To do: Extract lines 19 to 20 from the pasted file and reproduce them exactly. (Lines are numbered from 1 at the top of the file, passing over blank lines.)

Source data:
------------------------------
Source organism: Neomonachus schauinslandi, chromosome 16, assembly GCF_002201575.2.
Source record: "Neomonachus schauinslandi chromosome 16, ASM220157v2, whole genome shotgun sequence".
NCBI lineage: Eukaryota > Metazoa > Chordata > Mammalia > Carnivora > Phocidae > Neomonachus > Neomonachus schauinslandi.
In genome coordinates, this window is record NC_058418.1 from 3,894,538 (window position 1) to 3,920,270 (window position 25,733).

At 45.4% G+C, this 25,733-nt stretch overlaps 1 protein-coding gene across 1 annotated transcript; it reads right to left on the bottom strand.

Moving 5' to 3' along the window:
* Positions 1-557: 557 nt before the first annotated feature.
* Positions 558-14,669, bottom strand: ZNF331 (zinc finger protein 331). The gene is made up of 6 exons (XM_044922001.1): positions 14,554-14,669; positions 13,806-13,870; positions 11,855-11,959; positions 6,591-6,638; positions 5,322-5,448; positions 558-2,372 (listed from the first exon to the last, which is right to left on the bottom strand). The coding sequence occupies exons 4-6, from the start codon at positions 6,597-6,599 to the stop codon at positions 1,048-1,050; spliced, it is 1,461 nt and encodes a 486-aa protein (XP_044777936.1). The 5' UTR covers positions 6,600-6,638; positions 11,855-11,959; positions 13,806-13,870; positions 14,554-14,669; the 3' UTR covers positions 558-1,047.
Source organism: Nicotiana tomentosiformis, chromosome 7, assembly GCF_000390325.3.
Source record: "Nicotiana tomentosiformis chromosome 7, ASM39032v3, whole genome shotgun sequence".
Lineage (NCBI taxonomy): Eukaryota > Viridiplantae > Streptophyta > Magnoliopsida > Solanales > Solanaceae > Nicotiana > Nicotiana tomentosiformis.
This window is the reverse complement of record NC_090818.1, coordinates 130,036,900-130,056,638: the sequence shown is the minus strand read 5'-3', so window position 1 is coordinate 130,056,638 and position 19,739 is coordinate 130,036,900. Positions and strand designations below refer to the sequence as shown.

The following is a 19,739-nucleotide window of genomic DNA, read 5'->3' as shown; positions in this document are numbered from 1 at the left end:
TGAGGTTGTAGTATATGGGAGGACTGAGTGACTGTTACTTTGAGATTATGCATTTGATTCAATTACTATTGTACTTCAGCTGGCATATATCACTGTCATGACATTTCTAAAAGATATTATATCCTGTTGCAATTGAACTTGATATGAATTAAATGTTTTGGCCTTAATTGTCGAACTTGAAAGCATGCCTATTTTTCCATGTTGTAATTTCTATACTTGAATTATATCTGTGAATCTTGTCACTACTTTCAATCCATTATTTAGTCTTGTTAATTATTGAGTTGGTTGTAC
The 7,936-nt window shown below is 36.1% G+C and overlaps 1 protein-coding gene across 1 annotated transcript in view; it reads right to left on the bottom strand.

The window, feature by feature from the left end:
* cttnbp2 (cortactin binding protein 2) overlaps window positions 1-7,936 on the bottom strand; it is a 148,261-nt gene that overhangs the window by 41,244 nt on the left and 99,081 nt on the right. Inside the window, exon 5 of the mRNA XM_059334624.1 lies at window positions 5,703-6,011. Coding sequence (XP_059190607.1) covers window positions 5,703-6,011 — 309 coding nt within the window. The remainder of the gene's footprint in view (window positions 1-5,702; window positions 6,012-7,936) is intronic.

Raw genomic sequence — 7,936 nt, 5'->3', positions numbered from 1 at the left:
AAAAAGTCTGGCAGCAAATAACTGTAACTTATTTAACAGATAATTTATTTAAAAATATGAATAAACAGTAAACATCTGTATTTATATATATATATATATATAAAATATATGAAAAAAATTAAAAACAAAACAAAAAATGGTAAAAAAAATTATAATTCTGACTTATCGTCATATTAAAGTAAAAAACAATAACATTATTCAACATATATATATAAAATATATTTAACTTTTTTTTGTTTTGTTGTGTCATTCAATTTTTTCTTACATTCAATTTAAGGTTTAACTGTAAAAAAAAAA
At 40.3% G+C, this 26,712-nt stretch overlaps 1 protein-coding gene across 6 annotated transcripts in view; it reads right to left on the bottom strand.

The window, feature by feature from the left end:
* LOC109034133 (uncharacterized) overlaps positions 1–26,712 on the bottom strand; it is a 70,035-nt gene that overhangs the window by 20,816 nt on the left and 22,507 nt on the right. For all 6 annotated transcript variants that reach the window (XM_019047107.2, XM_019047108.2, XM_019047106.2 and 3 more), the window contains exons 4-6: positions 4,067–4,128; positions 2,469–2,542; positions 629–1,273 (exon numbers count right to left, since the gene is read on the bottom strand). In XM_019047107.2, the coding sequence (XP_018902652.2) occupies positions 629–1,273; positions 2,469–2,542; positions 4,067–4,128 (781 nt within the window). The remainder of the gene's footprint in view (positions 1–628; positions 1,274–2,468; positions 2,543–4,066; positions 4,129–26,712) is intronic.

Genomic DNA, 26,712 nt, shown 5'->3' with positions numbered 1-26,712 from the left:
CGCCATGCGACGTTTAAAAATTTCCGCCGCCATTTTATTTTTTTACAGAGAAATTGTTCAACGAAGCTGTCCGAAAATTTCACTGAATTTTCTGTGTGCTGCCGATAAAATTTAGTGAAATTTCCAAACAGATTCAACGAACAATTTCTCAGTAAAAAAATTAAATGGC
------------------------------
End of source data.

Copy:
AAAAAGTCTGGCAGCAAATAACTGTAACTTATTTAACAGATAATTTATTTAAAAATATGAATAAACAGTAAACATCTGTATTTATATATATATATATATATAAAATATATGAAAAAAATTAAAAACAAAACAAAAAATGGTAAAAAAAATTATAATTCTGACTTATCGTCATATTAAAGTAAAAAACAATAACATTATTCAACATATATATATAAAATATATTTAACTTTTTTTTGTTTTGTTGTGTCATTCAATTTTTTCTTACATTCAATTTAAGGTTTAACTGTAAAAAAAAAA
At 40.3% G+C, this 26,712-nt stretch overlaps 1 protein-coding gene across 6 annotated transcripts in view; it reads right to left on the bottom strand.